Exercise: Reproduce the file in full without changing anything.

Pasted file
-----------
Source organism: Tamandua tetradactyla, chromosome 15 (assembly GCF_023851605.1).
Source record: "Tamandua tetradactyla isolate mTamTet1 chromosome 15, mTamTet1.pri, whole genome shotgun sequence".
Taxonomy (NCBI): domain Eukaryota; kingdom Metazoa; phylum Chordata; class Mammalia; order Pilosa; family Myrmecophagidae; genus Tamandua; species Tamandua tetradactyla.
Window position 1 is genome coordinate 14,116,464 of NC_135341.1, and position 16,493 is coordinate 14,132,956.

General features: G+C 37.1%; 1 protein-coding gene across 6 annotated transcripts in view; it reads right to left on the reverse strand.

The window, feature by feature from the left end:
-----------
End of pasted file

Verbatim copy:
Source organism: Tamandua tetradactyla, chromosome 15 (assembly GCF_023851605.1).
Source record: "Tamandua tetradactyla isolate mTamTet1 chromosome 15, mTamTet1.pri, whole genome shotgun sequence".
Taxonomy (NCBI): domain Eukaryota; kingdom Metazoa; phylum Chordata; class Mammalia; order Pilosa; family Myrmecophagidae; genus Tamandua; species Tamandua tetradactyla.
Window position 1 is genome coordinate 14,116,464 of NC_135341.1, and position 16,493 is coordinate 14,132,956.

General features: G+C 37.1%; 1 protein-coding gene across 6 annotated transcripts in view; it reads right to left on the reverse strand.

The window, feature by feature from the left end: